Into the minds of babes :: Anil Ananthaswamy, based on Stanislas Dehaene, Sid Kouider & Robin Carhart-Harris :: New Scientist, 23 August 2014
Summary and review of the above article
Stanislas Dehaene indicates that conscious perception arises through a two stage process. The first stage involves the unconscious processing of an image, and then after about 300 ms a network of brain regions, particularly in the frontal and parietal areas, supports the perception of a conscious image, which can be reported by the subject.
Sid Kouider subsequently worked with Dehaene to investigate if and how infant brains perform this function. Their team discovered that infants had the same activity in the brain networks that gave rise to conscious perception in adults. However, in 5-15 month olds, this activity came 750 ms after the initial stimulus, compared to 300 ms for adults; for 5 month old infants the time lag was even longer at 900 ms.
It is suggested that the greater delay in infants may be due to lack of mylenisation of axons reducing connectivity, and also the immaturity of the prefrontal cortex. In this article, the reduced connectivity in the infant brain is likened to adult brains when attention is less focused, or even to when they enter altered states of consciousness. For instance, the brain is shown to be less controlled when watching an absorbing film, with a lack of planning and a reduced sense of self.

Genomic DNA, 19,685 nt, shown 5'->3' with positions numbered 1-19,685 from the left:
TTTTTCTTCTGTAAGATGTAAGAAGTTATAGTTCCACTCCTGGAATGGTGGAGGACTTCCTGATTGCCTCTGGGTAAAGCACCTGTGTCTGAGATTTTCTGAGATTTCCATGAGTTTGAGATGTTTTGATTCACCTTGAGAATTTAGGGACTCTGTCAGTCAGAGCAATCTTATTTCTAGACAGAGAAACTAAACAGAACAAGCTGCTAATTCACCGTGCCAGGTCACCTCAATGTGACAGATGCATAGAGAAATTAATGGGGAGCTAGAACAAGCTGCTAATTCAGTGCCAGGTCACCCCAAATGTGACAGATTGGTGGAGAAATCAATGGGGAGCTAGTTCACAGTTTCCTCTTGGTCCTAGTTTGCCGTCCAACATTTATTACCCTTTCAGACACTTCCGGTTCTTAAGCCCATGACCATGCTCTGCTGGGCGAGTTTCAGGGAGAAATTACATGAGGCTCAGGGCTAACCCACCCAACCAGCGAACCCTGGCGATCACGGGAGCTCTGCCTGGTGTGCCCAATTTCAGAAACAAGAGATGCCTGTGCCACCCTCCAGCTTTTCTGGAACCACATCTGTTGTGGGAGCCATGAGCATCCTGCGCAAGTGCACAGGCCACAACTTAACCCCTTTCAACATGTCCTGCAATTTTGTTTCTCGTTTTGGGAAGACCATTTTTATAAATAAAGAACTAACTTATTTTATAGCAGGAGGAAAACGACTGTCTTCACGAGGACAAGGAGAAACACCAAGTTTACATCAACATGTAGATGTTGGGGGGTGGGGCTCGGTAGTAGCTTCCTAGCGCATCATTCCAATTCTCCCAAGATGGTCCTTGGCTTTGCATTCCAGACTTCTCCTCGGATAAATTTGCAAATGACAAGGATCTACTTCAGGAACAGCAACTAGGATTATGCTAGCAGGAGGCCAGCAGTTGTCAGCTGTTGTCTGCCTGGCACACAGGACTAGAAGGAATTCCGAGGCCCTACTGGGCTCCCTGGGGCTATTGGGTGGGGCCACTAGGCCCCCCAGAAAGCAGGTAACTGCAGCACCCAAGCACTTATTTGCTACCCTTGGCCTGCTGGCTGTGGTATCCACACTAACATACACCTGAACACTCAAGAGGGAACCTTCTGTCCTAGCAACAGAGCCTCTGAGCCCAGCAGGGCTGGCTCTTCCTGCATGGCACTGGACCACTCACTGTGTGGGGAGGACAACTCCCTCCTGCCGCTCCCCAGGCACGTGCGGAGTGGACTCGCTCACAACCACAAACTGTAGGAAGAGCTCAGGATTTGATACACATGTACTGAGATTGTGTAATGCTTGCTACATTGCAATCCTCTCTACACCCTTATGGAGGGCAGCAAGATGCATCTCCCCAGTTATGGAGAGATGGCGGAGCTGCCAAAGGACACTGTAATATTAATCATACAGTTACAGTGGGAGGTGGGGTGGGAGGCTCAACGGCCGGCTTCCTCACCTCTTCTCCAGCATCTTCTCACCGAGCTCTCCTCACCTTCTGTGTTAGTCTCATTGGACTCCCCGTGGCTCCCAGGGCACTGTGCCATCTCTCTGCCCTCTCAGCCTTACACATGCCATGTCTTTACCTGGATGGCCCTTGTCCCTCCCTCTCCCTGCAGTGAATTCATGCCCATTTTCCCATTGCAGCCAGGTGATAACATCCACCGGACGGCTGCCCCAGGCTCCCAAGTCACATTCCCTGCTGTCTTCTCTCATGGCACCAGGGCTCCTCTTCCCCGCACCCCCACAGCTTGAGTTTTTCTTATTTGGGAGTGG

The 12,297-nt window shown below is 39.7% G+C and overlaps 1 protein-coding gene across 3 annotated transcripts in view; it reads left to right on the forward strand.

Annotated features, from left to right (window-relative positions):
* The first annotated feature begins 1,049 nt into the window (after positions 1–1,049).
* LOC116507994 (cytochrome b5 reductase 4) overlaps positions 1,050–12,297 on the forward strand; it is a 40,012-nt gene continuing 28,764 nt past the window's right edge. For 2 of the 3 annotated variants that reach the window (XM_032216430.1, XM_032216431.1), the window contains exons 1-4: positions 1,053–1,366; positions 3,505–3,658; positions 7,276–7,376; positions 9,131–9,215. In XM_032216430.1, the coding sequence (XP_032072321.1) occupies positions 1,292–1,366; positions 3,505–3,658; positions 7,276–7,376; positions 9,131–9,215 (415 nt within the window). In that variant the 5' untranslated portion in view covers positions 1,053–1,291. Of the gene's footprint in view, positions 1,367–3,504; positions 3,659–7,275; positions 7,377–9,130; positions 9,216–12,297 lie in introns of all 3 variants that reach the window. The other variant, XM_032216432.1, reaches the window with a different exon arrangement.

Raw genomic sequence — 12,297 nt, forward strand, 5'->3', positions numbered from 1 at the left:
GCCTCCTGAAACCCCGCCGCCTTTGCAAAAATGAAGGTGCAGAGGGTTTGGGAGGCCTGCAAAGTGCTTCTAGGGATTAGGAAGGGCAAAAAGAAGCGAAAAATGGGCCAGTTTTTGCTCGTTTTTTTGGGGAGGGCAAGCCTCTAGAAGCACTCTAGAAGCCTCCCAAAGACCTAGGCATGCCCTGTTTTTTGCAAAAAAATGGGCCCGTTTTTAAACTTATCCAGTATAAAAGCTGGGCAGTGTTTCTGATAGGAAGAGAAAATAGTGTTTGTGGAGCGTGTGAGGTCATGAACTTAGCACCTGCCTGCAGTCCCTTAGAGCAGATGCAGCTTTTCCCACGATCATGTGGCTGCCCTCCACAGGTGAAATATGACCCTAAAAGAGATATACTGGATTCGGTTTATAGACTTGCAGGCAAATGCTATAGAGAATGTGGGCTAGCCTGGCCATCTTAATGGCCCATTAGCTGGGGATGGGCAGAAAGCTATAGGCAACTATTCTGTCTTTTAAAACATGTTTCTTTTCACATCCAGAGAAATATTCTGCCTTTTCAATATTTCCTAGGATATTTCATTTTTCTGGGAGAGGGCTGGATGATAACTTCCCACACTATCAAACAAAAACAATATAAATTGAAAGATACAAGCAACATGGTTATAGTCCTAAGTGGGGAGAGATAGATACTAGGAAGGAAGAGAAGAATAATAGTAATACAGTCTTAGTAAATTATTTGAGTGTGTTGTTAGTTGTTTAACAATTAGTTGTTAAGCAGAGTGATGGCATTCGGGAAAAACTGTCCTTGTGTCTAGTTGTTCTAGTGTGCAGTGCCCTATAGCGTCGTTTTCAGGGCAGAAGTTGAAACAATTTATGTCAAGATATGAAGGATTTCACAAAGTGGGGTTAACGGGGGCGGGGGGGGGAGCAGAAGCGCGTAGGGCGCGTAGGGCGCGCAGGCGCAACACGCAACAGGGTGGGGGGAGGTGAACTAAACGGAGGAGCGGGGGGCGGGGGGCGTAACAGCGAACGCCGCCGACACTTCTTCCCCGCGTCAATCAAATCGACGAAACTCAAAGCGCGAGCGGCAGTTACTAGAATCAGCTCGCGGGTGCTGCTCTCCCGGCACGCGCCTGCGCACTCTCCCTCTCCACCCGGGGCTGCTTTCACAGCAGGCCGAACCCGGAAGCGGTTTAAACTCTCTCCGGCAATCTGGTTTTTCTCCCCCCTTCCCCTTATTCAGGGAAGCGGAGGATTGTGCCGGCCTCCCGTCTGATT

Robin Carhart-Harris’s recent experiment at Imperial College London demonstrated the more pronounced effect of psilocybin (magic mushroom). The function of the default network, which is active when the brain is thinking introspectively as opposed to primarily dealing with signals from the environment, and which is based on the prefrontal, cingulate and temporal cortex, is impaired by psilocybin; in particular the posterior cingulate and medial prefrontal are deactivated and long-range connectivity between brain regions is reduced. One subject in this experiment report difficulty in distinguishing between themselves and the surrounding environment. It is suggested similarly that infants, although they are conscious, may have reduced self-awareness due to lower connectivity and less developed frontal processing.